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Satisfy your Indiana jones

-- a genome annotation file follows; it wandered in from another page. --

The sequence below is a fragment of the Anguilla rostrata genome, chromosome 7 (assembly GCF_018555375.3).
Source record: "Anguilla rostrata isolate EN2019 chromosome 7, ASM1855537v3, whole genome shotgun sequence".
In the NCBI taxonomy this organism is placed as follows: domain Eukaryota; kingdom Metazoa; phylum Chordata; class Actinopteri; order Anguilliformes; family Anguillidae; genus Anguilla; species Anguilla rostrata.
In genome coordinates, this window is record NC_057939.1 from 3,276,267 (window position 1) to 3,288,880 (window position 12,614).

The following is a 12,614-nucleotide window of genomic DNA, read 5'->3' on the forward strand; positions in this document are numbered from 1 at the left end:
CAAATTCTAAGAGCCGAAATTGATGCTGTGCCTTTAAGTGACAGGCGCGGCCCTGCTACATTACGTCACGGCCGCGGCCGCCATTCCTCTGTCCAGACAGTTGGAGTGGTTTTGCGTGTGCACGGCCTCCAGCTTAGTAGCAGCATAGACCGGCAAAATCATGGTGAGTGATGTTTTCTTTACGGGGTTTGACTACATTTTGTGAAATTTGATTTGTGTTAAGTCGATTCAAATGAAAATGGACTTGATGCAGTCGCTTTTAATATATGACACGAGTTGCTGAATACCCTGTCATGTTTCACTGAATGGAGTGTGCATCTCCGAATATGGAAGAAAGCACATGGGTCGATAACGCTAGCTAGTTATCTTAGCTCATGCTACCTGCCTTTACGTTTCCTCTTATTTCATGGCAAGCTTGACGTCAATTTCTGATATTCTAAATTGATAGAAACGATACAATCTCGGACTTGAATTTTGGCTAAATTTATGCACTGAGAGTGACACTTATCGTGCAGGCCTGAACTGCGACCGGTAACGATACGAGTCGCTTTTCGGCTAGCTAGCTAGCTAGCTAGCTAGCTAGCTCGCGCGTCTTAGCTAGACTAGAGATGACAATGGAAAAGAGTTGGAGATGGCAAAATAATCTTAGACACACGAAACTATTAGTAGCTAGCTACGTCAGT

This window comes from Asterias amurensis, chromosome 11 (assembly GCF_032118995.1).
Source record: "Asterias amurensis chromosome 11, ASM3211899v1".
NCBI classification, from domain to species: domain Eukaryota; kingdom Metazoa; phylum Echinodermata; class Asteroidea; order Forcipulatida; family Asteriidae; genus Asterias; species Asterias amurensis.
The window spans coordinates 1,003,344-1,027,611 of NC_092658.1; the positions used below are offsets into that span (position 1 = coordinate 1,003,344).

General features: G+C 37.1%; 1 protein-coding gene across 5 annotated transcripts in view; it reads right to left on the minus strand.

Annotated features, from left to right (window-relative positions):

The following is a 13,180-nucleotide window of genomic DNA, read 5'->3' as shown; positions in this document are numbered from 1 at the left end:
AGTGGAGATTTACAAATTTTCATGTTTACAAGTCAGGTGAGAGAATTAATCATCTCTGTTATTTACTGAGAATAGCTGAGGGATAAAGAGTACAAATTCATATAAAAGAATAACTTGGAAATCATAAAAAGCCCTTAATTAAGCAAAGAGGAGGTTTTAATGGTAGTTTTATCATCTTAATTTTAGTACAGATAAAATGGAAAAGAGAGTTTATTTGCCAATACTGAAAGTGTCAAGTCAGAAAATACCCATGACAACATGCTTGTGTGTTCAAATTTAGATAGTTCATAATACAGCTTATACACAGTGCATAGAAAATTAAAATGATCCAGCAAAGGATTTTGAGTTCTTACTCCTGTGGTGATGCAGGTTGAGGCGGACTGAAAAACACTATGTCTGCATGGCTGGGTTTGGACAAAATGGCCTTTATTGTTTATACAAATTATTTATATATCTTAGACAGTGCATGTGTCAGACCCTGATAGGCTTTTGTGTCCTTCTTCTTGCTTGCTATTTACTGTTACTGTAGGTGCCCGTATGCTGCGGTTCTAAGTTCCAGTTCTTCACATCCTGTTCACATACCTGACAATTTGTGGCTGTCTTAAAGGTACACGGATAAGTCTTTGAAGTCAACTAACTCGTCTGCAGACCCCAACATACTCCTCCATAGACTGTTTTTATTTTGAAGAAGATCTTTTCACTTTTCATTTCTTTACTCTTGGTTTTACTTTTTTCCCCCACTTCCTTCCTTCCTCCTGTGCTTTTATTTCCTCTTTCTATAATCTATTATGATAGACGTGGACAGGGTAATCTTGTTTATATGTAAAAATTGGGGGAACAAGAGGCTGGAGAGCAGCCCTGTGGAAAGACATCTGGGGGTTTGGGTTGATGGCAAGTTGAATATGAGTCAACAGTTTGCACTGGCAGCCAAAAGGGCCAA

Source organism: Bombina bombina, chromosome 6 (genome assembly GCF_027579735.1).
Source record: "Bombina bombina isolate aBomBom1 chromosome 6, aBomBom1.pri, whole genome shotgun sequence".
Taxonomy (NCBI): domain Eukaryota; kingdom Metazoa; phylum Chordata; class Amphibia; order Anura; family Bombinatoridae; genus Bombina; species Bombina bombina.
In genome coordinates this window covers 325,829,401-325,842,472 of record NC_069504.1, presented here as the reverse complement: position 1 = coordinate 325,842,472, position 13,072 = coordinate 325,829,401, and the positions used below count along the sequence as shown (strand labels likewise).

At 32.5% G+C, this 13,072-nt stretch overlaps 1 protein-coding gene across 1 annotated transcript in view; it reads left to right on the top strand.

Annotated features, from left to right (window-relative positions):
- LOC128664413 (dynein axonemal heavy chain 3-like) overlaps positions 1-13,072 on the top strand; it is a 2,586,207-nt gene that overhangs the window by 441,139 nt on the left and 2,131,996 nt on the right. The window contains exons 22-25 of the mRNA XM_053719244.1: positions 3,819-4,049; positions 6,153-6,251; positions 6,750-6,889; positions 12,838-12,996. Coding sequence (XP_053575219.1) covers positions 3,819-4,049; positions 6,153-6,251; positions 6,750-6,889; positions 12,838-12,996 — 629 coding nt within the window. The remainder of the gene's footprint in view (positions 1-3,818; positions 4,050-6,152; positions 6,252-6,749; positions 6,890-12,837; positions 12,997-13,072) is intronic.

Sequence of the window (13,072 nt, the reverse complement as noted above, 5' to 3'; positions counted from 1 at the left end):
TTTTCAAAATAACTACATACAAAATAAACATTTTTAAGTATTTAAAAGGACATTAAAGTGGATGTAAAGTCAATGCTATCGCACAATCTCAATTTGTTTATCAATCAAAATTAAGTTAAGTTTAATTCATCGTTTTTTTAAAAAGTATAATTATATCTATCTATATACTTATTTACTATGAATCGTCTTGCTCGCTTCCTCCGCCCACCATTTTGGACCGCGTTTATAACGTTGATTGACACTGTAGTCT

It’s tempting to look at “Sahara” as just another guilty pleasure, a movie likable enough for viewers to look past its flaws.When I looked harder, the biggest flaw I found was in that line of reasoning itself: “Sahara” certainly looks like a movie that should commit a litany of sins against continuity, character and correctness as it rollicks across Africa. But if viewers can suspend their disbelief enough to buy the basic premises (a stretch) “Sahara” delivers the action and adventure moviegoers might expect while achieving something approaching plausibility.That’s pretty much the long way of saying that if you buy Matthew McConaughey and Steve Zahn as fun-loving, treasure-hunting ex-SEALs, you’ll probably accept Penélope Cruz as a World Health Organization doctor – provided that she’s wearing glasses. Suffice it to say, when Cruz loses said glasses but doesn’t have to squint her way through the desert, it doesn’t upset any sort of delicate balance “Sahara” needs to survive.Lots of movie reviewers have pointed out the Indiana Jones trilogy consisted basically of B-movies with grade-A production values, and “Sahara” is pretty similar, only without all the stuff from your comparative religions class freshman year. A few scenes, such as a fistfight to the death beneath the whirling blades of the bad guy’s aircraft, are direct parallels. But as much as “Sahara” owes to the Jones boys, the movie’s an adaptation of Clive Cussler’s novel of the same title, with McConaughey stepping in as a swashbuckling Dirk Pitt. But the fact that it’s based on a book shouldn’t fool anyone, either – “Sahara” advances across Africa on the strength of McConaughey’s biceps, Cruz’s beauty and Zahn as Pitt’s wisecracking buddy.It’s definitely a stretch to call it realistic, but “Sahara” at least puts its characters in jeopardy in countries that exist on real maps. While McConaughey and Zahn might not pass for former commandos, they fill out the role better than a lot of Hollywood’s pretty boys would. And the fact that a former SEAL advised filmmakers on the combat scenes is probably what makes them look more believable than the action sequences in some glossy Hollywood shoot-em-up.And while Cruz can’t quite make the big jump from Calvin Klein ads to the World Health Organization, she comes off as a lot tougher and smarter than most action-movie warrior women. And “Sahara” doesn’t make her character look too hard to find a good spot in the mix.Without the spectacles, she finds the important message: Squint too hard, and you’ll miss a pretty enjoyable big picture.


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